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    Danh từ

    Flag, banner, standard
    chào cờ
    to salute the flag
    dưới cờ của Đảng
    under the Party banner
    đơn vị cờ đầu trong phong trào
    the standard-bearing unit in a movement
    thanh niên cờ đỏ
    red-banded youth (a sort of vigilance committee member)
    Vexillum (in a pea flower)
    Tassel (male inflorescence of maize)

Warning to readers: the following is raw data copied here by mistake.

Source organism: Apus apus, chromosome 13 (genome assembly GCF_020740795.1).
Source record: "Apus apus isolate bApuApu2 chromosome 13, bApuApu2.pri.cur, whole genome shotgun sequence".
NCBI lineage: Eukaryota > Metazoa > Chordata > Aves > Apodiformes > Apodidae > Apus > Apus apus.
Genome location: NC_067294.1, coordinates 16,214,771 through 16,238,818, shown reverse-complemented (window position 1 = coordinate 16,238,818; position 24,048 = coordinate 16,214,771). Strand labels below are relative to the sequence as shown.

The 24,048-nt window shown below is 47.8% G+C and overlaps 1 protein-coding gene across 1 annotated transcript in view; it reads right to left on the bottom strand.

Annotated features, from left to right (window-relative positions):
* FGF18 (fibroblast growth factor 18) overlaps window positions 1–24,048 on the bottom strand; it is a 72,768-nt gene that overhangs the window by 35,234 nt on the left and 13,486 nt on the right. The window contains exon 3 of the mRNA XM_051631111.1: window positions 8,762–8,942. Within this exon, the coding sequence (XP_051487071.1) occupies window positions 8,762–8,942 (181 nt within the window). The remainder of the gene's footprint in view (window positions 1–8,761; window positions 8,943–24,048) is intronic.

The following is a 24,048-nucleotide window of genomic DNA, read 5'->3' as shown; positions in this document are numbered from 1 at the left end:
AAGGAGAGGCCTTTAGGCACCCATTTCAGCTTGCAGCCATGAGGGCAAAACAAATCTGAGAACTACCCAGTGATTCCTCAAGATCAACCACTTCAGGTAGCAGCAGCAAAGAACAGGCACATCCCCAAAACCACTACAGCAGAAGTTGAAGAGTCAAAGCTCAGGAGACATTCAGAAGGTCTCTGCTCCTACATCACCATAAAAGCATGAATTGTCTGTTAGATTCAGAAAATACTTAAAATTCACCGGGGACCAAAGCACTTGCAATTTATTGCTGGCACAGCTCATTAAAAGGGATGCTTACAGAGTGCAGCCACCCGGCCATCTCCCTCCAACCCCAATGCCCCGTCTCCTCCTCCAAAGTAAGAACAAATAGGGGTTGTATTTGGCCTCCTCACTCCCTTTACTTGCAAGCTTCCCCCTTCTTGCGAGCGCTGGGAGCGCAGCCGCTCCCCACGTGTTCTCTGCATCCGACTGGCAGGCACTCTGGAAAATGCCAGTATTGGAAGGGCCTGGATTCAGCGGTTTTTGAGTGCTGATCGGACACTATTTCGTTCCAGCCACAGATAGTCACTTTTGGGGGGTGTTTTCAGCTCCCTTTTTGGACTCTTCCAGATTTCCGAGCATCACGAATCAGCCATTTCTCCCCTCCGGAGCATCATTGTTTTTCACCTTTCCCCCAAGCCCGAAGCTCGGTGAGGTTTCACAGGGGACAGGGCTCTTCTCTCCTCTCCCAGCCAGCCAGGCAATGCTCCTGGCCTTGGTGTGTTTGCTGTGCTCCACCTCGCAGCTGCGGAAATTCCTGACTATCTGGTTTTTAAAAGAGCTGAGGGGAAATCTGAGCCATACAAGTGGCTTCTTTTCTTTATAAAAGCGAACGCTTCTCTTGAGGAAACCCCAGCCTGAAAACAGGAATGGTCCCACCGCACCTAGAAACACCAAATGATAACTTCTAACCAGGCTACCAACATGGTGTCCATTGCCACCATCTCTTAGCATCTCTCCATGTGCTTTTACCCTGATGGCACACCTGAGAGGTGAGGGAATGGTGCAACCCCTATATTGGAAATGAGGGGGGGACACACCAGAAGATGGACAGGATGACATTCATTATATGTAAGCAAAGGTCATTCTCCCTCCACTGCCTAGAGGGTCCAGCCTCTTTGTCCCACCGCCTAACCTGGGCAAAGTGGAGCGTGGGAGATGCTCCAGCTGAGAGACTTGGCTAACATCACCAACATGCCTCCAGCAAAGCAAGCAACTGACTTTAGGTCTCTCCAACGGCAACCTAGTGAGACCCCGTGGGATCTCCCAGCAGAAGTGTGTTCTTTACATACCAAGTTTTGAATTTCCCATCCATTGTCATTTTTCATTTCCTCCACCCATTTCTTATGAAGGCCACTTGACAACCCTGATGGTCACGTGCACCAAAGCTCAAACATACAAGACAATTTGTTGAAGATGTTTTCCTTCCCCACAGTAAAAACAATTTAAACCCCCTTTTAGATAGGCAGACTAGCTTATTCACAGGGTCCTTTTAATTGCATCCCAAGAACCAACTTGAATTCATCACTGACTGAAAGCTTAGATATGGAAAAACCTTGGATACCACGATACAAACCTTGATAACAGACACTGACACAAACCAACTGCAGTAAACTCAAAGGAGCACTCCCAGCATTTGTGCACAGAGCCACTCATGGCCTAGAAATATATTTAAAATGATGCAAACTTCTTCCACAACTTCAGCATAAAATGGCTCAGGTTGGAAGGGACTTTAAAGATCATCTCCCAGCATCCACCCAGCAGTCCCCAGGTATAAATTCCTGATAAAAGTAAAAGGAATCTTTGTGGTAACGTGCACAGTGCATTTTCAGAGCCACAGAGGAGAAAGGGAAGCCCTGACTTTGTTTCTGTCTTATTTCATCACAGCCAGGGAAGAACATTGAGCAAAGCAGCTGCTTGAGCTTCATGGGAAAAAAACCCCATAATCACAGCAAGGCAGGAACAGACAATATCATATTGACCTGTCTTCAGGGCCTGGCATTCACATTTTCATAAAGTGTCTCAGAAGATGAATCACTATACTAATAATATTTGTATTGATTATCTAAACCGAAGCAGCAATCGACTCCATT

Chess%%*Cờ người thường diễn ra vào dịp hội tháng ba. Nam nữ thanh niên mặc quần áo mang tên quân cờ. Người điều khiển ngồi trên cao điều khiển quân cờ đi. Có khi những nam nữ ấy còn mang theo khí giới và trước khi ăn một quân cờ, họ sẽ múa một thế võ. %%*Cờ người (Man-chess match) : A yearly festival held in the third lunar month, in which boys and girls get dressed as chessmen under the control of two chessplayers sitting in higher places. The "chessmen" sometimes bring weapons with them and in some cases, one "chessman " demonstrates a boxing hold before gaining the other. *"Cờ người" in Vietnam Cờ Người ( a variety of chess in which humans are used as chess pieces, and the ground or floor is used as a chessboard) is played only on some particular occasions, especially during Tết festival or other festivities . It is based on "Cờ tướng" ( originating from China , where it is called elephant chess). In ordinary Cờ tướng, the chess pieces are made of wood, plastic or ivory, or even round pieces of cardboard. But in "Cờ người", the pieces consist of 16 handsome men and 16 pretty women. They are manipulated by two players who are constantly disturbed by the noise of two little drums beaten by two children . The referee or umpire is usually a beautiful woman , wearing a red robe and a yellow headband. Before the game begins, the woman umpire guides the two players to perform the formal ritual to pay tribute to the Genie of Chess. The two players kneel before the altar and kowtow to the Genie, performing the traditional gestures required on the occasion which have been handed down from generation to generation . They are like the gestures of fighters in shadow boxing. Immediately after the ritual is over, the woman umpire waves her flag and the game begins. The thirty-two young men and women change their places as the players make their moves on the large chessboard, usually the yard of a communal house or a pagoda. In most cases, there is a commentator wearing a long blue robe with broad sleeves. The commentator must be well versed in chess and, more importantly, must have a good sense of humour. In Hai Bà district, in Hà Nội, there is a pagoda (Chùa Vua) named after the King of Chess, Đế Thích . This place is regarded as the cradle of Vietnamese chess. The chess festival at the Chùa Vua attracts the most promising chess players who are usually champions from different provinces in the country. It is a great disappointment for players who do not qualify for the second round. Therefore, it is a great honour to participate in the chess championship at Chùa Vua. The champion and runner up are widely known and acclaimed among chess players. At Thịnh Yên village in the suburbs of Hà Nội, everybody, even children, can play chess. If they do not take part in chess competitions, they act as commentators or fanatic supporters. In a recent chess tournament, over 70 candidates throughout the country took part. Three best players were awarded prizes. Many Vietnamese chess champions have travelled to China, Thailand, Singapore and Japan to attend chess championships. However, in no other place in the world do such beautiful and graceful chess pieces leave so deep an impression in the hearts of the crowd as in Vietnam where Cờ người is played but is threatened with the prospect of becoming a thing of the past. (VNS)

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